Sunday, 22 April 2012
Wendy Everly has always felt different. At her sixth birthday party, after throwing yet another tantrum, her mother tried to kill her, all while screaming that she wasn't her daughter. Now seventeen, and at yet another new school, Wendy can't help but notice the boy in class who has been staring at her. Little does she know that he is about to reveal her true identity.
Plot wise, after the first few chapters nothing really happens. For me the majority of the book is an introduction, and you'd think this would be a bad, no? Well it isn't. There's plenty of potential for the next two books, and because everything has practically been established in Switched, it should allow for more development without a re-hash of what has already been described.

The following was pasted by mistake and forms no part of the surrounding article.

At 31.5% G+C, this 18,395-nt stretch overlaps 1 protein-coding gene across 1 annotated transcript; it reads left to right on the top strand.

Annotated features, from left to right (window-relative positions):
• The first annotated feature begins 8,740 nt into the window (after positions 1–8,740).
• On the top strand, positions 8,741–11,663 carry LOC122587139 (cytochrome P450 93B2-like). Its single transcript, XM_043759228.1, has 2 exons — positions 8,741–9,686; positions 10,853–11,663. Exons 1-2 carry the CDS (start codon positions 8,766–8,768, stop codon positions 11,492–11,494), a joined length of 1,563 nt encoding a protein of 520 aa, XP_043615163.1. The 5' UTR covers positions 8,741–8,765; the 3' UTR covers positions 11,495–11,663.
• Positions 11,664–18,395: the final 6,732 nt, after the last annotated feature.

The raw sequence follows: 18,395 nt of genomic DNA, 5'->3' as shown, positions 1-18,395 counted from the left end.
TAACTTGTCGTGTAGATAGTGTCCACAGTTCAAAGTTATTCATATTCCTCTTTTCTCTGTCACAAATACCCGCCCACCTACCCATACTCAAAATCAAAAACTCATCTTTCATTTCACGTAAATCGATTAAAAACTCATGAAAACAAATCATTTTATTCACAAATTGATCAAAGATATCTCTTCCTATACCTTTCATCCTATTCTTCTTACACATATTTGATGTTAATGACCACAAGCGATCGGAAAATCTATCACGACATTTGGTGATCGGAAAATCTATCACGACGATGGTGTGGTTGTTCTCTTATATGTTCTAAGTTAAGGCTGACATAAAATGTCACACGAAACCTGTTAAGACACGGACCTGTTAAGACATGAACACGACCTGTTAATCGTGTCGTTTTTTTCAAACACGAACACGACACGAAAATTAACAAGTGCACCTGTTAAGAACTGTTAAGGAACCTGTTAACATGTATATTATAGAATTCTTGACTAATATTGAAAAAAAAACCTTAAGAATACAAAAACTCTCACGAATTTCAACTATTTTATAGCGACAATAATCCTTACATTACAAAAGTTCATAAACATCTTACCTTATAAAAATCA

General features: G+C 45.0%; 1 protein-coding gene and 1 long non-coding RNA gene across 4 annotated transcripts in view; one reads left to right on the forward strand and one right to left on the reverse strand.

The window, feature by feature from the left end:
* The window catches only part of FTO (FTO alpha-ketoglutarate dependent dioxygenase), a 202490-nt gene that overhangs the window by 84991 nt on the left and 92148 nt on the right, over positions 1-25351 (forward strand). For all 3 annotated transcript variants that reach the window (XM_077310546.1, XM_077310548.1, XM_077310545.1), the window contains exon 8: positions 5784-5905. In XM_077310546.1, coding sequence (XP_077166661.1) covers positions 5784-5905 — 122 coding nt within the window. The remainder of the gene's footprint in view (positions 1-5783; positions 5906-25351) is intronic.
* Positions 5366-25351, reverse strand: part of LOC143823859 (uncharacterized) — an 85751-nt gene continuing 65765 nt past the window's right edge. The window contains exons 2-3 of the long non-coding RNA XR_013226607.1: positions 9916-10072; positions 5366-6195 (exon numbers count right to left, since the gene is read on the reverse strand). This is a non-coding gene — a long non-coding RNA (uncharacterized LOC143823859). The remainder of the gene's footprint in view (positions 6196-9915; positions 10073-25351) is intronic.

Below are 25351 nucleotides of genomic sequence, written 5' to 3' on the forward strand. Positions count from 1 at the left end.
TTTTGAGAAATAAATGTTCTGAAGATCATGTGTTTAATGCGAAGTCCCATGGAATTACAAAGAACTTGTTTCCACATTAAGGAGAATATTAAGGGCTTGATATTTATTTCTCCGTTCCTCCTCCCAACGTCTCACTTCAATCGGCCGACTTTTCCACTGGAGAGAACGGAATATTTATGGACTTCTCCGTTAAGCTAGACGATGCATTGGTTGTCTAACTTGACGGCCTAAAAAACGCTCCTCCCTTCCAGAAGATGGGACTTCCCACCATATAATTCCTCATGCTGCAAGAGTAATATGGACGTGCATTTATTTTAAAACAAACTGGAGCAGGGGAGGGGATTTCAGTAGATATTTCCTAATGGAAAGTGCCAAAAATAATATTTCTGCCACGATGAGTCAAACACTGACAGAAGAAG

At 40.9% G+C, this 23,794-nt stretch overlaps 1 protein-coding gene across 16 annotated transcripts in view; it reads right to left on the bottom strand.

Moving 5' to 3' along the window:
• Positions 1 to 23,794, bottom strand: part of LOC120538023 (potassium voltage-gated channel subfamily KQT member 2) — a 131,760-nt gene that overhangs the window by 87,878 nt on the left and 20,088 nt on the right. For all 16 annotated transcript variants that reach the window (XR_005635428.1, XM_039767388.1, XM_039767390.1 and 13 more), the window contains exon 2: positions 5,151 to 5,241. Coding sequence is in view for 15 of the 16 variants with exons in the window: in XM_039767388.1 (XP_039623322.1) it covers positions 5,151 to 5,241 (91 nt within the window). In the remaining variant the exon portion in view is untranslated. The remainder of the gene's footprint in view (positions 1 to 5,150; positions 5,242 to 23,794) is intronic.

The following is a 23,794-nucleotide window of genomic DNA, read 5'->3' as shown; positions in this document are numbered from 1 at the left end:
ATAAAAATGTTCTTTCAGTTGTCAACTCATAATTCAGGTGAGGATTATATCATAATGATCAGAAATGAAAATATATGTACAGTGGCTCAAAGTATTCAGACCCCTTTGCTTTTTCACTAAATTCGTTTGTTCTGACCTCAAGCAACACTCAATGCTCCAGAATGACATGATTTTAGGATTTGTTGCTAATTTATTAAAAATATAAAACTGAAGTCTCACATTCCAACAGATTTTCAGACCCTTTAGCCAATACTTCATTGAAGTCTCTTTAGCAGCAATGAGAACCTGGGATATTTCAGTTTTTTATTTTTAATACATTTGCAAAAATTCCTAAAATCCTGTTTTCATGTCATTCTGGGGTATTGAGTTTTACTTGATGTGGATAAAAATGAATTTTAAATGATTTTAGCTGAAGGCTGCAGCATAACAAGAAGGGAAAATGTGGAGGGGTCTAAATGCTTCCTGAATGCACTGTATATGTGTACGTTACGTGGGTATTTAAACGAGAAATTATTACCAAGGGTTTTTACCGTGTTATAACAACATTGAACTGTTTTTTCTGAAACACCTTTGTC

What also saved Switched for me was the short story included in my edition about the Vittra family. I found those 20+ pages to be filled with characters who were complex and intriguing and had me slightly wishing that the whole book had been told from their perspective.
I think I had set out not to like Switched, but, I found there was enough to keep me happy and more than plenty for me to discuss once I had finished